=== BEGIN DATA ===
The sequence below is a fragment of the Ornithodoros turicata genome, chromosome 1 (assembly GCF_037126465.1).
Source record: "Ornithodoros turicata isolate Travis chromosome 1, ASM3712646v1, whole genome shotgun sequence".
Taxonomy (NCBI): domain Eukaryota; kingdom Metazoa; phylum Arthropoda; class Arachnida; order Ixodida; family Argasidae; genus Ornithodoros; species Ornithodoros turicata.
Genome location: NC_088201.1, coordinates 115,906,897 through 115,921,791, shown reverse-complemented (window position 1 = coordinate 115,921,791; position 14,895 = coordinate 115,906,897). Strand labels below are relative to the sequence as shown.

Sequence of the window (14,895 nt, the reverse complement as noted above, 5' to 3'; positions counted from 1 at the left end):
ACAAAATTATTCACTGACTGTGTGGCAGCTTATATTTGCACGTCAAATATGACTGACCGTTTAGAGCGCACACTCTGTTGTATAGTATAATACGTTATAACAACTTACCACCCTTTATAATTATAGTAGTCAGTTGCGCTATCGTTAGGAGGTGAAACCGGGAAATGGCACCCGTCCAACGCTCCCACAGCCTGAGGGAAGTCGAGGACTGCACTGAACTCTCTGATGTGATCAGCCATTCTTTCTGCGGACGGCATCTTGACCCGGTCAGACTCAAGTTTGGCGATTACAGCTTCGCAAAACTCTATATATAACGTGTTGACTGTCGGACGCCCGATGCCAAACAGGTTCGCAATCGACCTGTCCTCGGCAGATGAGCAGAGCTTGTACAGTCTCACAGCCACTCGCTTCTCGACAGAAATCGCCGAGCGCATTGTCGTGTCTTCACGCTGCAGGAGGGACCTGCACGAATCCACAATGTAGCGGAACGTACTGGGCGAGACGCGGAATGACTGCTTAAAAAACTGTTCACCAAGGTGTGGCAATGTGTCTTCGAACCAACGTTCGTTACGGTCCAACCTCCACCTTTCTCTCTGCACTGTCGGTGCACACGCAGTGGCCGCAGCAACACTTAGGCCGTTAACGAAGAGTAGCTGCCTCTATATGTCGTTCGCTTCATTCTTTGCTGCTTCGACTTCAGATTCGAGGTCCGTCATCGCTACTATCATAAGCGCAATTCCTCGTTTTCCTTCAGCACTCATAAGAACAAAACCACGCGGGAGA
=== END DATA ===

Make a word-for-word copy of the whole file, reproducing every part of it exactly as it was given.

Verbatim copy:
The sequence below is a fragment of the Ornithodoros turicata genome, chromosome 1 (assembly GCF_037126465.1).
Source record: "Ornithodoros turicata isolate Travis chromosome 1, ASM3712646v1, whole genome shotgun sequence".
Taxonomy (NCBI): domain Eukaryota; kingdom Metazoa; phylum Arthropoda; class Arachnida; order Ixodida; family Argasidae; genus Ornithodoros; species Ornithodoros turicata.
Genome location: NC_088201.1, coordinates 115,906,897 through 115,921,791, shown reverse-complemented (window position 1 = coordinate 115,921,791; position 14,895 = coordinate 115,906,897). Strand labels below are relative to the sequence as shown.

Sequence of the window (14,895 nt, the reverse complement as noted above, 5' to 3'; positions counted from 1 at the left end):
ACAAAATTATTCACTGACTGTGTGGCAGCTTATATTTGCACGTCAAATATGACTGACCGTTTAGAGCGCACACTCTGTTGTATAGTATAATACGTTATAACAACTTACCACCCTTTATAATTATAGTAGTCAGTTGCGCTATCGTTAGGAGGTGAAACCGGGAAATGGCACCCGTCCAACGCTCCCACAGCCTGAGGGAAGTCGAGGACTGCACTGAACTCTCTGATGTGATCAGCCATTCTTTCTGCGGACGGCATCTTGACCCGGTCAGACTCAAGTTTGGCGATTACAGCTTCGCAAAACTCTATATATAACGTGTTGACTGTCGGACGCCCGATGCCAAACAGGTTCGCAATCGACCTGTCCTCGGCAGATGAGCAGAGCTTGTACAGTCTCACAGCCACTCGCTTCTCGACAGAAATCGCCGAGCGCATTGTCGTGTCTTCACGCTGCAGGAGGGACCTGCACGAATCCACAATGTAGCGGAACGTACTGGGCGAGACGCGGAATGACTGCTTAAAAAACTGTTCACCAAGGTGTGGCAATGTGTCTTCGAACCAACGTTCGTTACGGTCCAACCTCCACCTTTCTCTCTGCACTGTCGGTGCACACGCAGTGGCCGCAGCAACACTTAGGCCGTTAACGAAGAGTAGCTGCCTCTATATGTCGTTCGCTTCATTCTTTGCTGCTTCGACTTCAGATTCGAGGTCCGTCATCGCTACTATCATAAGCGCAATTCCTCGTTTTCCTTCAGCACTCATAAGAACAAAACCACGCGGGAGA